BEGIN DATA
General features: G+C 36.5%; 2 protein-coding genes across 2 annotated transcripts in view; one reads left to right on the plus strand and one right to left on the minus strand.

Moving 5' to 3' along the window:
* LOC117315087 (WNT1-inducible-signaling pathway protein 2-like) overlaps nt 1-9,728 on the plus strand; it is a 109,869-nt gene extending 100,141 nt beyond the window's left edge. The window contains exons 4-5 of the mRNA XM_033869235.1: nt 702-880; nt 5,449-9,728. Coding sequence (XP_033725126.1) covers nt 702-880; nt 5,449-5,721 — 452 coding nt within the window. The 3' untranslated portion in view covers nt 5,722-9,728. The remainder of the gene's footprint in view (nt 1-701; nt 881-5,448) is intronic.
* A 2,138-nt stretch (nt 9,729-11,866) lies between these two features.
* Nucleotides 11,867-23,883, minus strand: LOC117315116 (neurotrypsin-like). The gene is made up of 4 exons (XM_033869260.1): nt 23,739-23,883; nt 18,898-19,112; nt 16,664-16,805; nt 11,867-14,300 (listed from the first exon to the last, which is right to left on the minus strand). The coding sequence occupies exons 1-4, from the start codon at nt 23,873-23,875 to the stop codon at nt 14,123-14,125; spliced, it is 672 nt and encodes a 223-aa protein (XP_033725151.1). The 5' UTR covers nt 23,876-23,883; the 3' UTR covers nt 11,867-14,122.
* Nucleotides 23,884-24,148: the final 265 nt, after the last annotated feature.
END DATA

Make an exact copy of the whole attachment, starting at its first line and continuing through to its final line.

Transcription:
General features: G+C 36.5%; 2 protein-coding genes across 2 annotated transcripts in view; one reads left to right on the plus strand and one right to left on the minus strand.

Moving 5' to 3' along the window:
* LOC117315087 (WNT1-inducible-signaling pathway protein 2-like) overlaps nt 1-9,728 on the plus strand; it is a 109,869-nt gene extending 100,141 nt beyond the window's left edge. The window contains exons 4-5 of the mRNA XM_033869235.1: nt 702-880; nt 5,449-9,728. Coding sequence (XP_033725126.1) covers nt 702-880; nt 5,449-5,721 — 452 coding nt within the window. The 3' untranslated portion in view covers nt 5,722-9,728. The remainder of the gene's footprint in view (nt 1-701; nt 881-5,448) is intronic.
* A 2,138-nt stretch (nt 9,729-11,866) lies between these two features.
* Nucleotides 11,867-23,883, minus strand: LOC117315116 (neurotrypsin-like). The gene is made up of 4 exons (XM_033869260.1): nt 23,739-23,883; nt 18,898-19,112; nt 16,664-16,805; nt 11,867-14,300 (listed from the first exon to the last, which is right to left on the minus strand). The coding sequence occupies exons 1-4, from the start codon at nt 23,873-23,875 to the stop codon at nt 14,123-14,125; spliced, it is 672 nt and encodes a 223-aa protein (XP_033725151.1). The 5' UTR covers nt 23,876-23,883; the 3' UTR covers nt 11,867-14,122.
* Nucleotides 23,884-24,148: the final 265 nt, after the last annotated feature.